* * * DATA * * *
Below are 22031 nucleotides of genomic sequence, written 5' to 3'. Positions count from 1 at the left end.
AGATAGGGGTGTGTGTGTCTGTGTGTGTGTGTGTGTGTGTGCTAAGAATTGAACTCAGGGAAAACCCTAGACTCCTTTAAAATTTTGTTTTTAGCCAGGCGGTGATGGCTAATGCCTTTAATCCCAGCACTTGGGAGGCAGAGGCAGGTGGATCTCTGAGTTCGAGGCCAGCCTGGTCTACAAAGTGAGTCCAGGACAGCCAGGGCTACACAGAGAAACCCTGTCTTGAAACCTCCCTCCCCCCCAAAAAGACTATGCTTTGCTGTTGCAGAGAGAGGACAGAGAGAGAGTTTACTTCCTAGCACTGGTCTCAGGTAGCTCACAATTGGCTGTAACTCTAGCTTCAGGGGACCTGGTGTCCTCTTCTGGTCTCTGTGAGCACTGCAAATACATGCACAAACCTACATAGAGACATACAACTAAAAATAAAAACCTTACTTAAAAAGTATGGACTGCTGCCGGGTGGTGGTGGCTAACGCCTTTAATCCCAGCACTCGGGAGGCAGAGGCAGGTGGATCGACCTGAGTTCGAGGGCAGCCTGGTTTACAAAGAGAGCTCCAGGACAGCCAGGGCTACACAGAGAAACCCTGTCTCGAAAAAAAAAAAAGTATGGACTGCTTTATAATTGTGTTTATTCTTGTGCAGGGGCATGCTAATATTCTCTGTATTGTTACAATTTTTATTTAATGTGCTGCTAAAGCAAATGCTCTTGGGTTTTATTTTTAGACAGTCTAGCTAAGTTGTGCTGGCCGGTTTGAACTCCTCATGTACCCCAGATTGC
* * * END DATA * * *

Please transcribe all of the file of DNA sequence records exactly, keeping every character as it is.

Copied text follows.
Below are 22031 nucleotides of genomic sequence, written 5' to 3'. Positions count from 1 at the left end.
AGATAGGGGTGTGTGTGTCTGTGTGTGTGTGTGTGTGTGTGCTAAGAATTGAACTCAGGGAAAACCCTAGACTCCTTTAAAATTTTGTTTTTAGCCAGGCGGTGATGGCTAATGCCTTTAATCCCAGCACTTGGGAGGCAGAGGCAGGTGGATCTCTGAGTTCGAGGCCAGCCTGGTCTACAAAGTGAGTCCAGGACAGCCAGGGCTACACAGAGAAACCCTGTCTTGAAACCTCCCTCCCCCCCAAAAAGACTATGCTTTGCTGTTGCAGAGAGAGGACAGAGAGAGAGTTTACTTCCTAGCACTGGTCTCAGGTAGCTCACAATTGGCTGTAACTCTAGCTTCAGGGGACCTGGTGTCCTCTTCTGGTCTCTGTGAGCACTGCAAATACATGCACAAACCTACATAGAGACATACAACTAAAAATAAAAACCTTACTTAAAAAGTATGGACTGCTGCCGGGTGGTGGTGGCTAACGCCTTTAATCCCAGCACTCGGGAGGCAGAGGCAGGTGGATCGACCTGAGTTCGAGGGCAGCCTGGTTTACAAAGAGAGCTCCAGGACAGCCAGGGCTACACAGAGAAACCCTGTCTCGAAAAAAAAAAAAGTATGGACTGCTTTATAATTGTGTTTATTCTTGTGCAGGGGCATGCTAATATTCTCTGTATTGTTACAATTTTTATTTAATGTGCTGCTAAAGCAAATGCTCTTGGGTTTTATTTTTAGACAGTCTAGCTAAGTTGTGCTGGCCGGTTTGAACTCCTCATGTACCCCAGATTGC